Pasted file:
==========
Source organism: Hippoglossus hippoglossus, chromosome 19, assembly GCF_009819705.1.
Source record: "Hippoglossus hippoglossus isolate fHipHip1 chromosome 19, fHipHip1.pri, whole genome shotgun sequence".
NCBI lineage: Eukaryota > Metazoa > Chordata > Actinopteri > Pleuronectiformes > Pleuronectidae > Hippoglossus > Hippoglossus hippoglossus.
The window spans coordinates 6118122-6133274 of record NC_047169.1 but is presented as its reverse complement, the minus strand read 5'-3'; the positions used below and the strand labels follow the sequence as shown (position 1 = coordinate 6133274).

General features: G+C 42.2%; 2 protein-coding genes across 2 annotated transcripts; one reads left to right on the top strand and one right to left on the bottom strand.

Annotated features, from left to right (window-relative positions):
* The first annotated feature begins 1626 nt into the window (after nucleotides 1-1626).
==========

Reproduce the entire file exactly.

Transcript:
Source organism: Hippoglossus hippoglossus, chromosome 19, assembly GCF_009819705.1.
Source record: "Hippoglossus hippoglossus isolate fHipHip1 chromosome 19, fHipHip1.pri, whole genome shotgun sequence".
NCBI lineage: Eukaryota > Metazoa > Chordata > Actinopteri > Pleuronectiformes > Pleuronectidae > Hippoglossus > Hippoglossus hippoglossus.
The window spans coordinates 6118122-6133274 of record NC_047169.1 but is presented as its reverse complement, the minus strand read 5'-3'; the positions used below and the strand labels follow the sequence as shown (position 1 = coordinate 6133274).

General features: G+C 42.2%; 2 protein-coding genes across 2 annotated transcripts; one reads left to right on the top strand and one right to left on the bottom strand.

Annotated features, from left to right (window-relative positions):
* The first annotated feature begins 1626 nt into the window (after nucleotides 1-1626).